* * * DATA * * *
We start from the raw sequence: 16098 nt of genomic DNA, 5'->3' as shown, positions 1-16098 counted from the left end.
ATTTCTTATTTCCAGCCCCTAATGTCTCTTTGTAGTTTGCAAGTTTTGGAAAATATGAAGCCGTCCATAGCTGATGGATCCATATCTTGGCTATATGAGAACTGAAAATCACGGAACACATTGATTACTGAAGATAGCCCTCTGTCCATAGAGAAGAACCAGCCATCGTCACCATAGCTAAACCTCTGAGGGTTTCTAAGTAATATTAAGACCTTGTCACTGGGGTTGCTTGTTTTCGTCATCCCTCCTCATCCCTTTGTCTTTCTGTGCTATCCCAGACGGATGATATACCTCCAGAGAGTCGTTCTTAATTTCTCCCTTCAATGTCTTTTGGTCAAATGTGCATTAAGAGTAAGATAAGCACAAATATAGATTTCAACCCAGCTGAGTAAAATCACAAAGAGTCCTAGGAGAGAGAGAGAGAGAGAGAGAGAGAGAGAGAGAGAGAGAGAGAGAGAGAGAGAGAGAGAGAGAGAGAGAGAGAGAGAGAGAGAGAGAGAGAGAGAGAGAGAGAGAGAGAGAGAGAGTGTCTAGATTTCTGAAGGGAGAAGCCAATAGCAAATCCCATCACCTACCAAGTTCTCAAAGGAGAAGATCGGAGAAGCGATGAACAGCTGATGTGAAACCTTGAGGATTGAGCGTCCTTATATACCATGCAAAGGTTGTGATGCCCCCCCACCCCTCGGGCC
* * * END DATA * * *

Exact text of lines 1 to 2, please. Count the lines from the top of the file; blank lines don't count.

We start from the raw sequence: 16098 nt of genomic DNA, 5'->3' as shown, positions 1-16098 counted from the left end.
ATTTCTTATTTCCAGCCCCTAATGTCTCTTTGTAGTTTGCAAGTTTTGGAAAATATGAAGCCGTCCATAGCTGATGGATCCATATCTTGGCTATATGAGAACTGAAAATCACGGAACACATTGATTACTGAAGATAGCCCTCTGTCCATAGAGAAGAACCAGCCATCGTCACCATAGCTAAACCTCTGAGGGTTTCTAAGTAATATTAAGACCTTGTCACTGGGGTTGCTTGTTTTCGTCATCCCTCCTCATCCCTTTGTCTTTCTGTGCTATCCCAGACGGATGATATACCTCCAGAGAGTCGTTCTTAATTTCTCCCTTCAATGTCTTTTGGTCAAATGTGCATTAAGAGTAAGATAAGCACAAATATAGATTTCAACCCAGCTGAGTAAAATCACAAAGAGTCCTAGGAGAGAGAGAGAGAGAGAGAGAGAGAGAGAGAGAGAGAGAGAGAGAGAGAGAGAGAGAGAGAGAGAGAGAGAGAGAGAGAGAGAGAGAGAGAGAGAGAGAGAGAGAGAGAGAGAGAGTGTCTAGATTTCTGAAGGGAGAAGCCAATAGCAAATCCCATCACCTACCAAGTTCTCAAAGGAGAAGATCGGAGAAGCGATGAACAGCTGATGTGAAACCTTGAGGATTGAGCGTCCTTATATACCATGCAAAGGTTGTGATGCCCCCCCACCCCTCGGGCC